Gerrymander the shit out of them.
Gerrymander the shit out of them.
Good article. I had a boss that was a member of both the NRA and ACLU. Makes sense to me.
I'm just ACLU myself as I don't find guns interesting. But I do support wildlife causes so gun people have something to shoot.
When state political parties leak gun owner lists to the newspapers, no list is safe.
Huh?!?! Do you have some *reason* to even suspect that, much less be "pretty sure" of it.
Hey, if the POTUS can do it, why can't Dunbal?
I hope that after your conversation you removed said engineer from the gene pool.
Who said mummy and daddy sent me to Northeastern and MIT. I earned a scholarship to Northeastern. I didn't attend M.I.T, i just worked there. I taught myself Pl/1, Adascript, CMS, VM360, for a programming job there. Then I taught myself Multics and Emacs to get the teaching assistant job. And I actually read the manuals.
A professional engineer should be to analyze problems, and at the very least be able to narrow a problem down. If they don't know the answer, they should be able to figure out how to use basic spreadsheet and word processor, or do a little scripting. A professional engineer should be able to figure out network problems, basic computer problems, and be able to do anything someone at the geek squad can do.
Well, if he needs I have an 8" floppy of TurboPascal for CP/M hanging above my desk.
Working IT in Aerospace the very last thing I want is my engineers thinking they know something about networking or IT. Just about every IT issue we have is some engineer thinking they know more than IT about our network. Many hands have been slapped, many a GPO crafted.
Why don't you get your head out of your ass. These "trained engineers" should have a basic understanding of their tools and a modicum of problem solving skills.
Even though dropped out of North Eastern University, I still kept my part time teaching assistant position at MIT.
"One day a PC files" Huh?? Didn't use a PC, I was hired to design and write code on an Apple ][+.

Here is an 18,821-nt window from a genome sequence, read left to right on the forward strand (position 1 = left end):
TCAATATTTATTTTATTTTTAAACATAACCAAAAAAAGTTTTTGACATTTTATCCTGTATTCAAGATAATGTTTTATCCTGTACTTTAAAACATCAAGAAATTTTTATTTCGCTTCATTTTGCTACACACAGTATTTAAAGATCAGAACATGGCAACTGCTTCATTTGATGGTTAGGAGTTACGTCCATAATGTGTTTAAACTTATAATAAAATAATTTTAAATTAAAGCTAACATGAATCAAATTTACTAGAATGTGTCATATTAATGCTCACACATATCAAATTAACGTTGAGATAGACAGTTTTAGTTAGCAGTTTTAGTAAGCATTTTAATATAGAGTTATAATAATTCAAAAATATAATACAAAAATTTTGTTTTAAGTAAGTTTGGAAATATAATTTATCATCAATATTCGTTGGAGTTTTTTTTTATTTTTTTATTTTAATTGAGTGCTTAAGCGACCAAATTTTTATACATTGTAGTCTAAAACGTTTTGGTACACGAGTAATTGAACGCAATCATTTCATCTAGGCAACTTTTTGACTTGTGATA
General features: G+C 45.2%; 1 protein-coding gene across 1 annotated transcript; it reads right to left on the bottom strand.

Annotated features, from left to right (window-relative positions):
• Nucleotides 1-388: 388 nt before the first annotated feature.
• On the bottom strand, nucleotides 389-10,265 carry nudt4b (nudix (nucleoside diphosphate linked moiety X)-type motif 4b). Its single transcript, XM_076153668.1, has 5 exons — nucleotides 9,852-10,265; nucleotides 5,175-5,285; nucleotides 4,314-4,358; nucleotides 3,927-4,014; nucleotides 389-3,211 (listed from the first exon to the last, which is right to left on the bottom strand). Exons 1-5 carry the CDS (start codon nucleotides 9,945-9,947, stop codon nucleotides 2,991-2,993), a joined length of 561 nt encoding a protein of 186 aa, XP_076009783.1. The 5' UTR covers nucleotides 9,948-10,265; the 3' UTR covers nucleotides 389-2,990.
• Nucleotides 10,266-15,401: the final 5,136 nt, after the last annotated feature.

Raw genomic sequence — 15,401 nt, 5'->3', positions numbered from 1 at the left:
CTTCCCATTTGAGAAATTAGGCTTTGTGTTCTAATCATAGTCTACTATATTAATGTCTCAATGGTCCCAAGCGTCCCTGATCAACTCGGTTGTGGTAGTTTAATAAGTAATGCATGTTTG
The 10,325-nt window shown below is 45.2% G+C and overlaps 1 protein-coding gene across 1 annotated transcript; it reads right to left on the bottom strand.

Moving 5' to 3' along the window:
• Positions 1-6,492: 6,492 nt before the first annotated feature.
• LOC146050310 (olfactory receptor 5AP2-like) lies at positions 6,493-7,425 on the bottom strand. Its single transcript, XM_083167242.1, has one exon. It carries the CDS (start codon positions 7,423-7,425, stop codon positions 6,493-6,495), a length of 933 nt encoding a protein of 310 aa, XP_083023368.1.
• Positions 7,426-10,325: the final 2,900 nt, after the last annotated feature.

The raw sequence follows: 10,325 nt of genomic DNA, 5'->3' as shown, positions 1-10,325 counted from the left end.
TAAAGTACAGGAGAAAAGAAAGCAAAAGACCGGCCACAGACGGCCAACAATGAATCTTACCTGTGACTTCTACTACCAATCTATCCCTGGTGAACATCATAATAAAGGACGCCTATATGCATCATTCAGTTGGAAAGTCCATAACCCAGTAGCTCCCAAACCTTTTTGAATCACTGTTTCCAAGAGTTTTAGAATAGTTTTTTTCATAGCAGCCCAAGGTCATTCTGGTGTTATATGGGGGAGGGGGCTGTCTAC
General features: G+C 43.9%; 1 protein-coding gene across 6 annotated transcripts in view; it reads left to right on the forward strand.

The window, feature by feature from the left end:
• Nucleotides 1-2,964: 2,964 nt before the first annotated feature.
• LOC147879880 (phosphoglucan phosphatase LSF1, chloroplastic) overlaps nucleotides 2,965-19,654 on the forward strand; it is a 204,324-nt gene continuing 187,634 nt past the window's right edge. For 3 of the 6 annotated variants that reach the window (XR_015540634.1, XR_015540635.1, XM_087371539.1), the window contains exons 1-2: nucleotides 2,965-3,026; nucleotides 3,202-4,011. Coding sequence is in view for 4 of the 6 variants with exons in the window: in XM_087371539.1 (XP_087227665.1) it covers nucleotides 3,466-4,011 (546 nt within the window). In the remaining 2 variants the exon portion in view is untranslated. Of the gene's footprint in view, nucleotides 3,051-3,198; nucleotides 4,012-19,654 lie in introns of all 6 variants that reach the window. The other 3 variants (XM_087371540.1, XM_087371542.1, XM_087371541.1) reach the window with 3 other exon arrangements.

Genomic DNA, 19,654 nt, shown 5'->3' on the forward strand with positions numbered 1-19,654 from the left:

I agree with the original poster. Here, we have someone complaining that a mechanical engineer, electrical engineer, etc. can't write their own simple excel macro, or figure out why they have no internet connection. This is akin to your car not starting and not being able to figure out that it is the battery and being able to jump it or having a flat tire and calling AAA to change it.
When I first dropped out of college, I took a job working for a hardware engineer (Seth) at a very small company. If there was a problem, he'd toss me the chip puller and tell me where the scope was. Years later, at one company, they had moved offices and needed to change the IP addresses of a couple of the Linux based workstations. They were waiting for a consultant to show up the following week. I took 5 minutes to do it.
This is not an issue of every non-software engineer being able to write good quality code. It is an issue of having basic understanding of the tools and being able to simple tasks, like write a macro, or and simple diagnostics? How many of you laugh at people who don't know how to change a tire or jump a dead battery?
Pre-Web2 era? Hell as far as banking goes, we're still on a dial-up line talking to a terminal server so we can telnet in to the mail machine to use elm to read our mail!
I lost my wife this January. My company said to take all the time I wanted off, ended up being about a month. I don't know what I would have done without their support (and wonderful insurance package.)
I hear ya. I can remember the phone number of my daughter just because it's only a few numbers off of my cell phone. The rest of them, no way, I never have to dial them.
There were some numbers that I couldn't actually tell you without dialing them on a TouchTone pad, they actually became muscle memory.
If God had not given us sticky tape, it would have been necessary to invent it.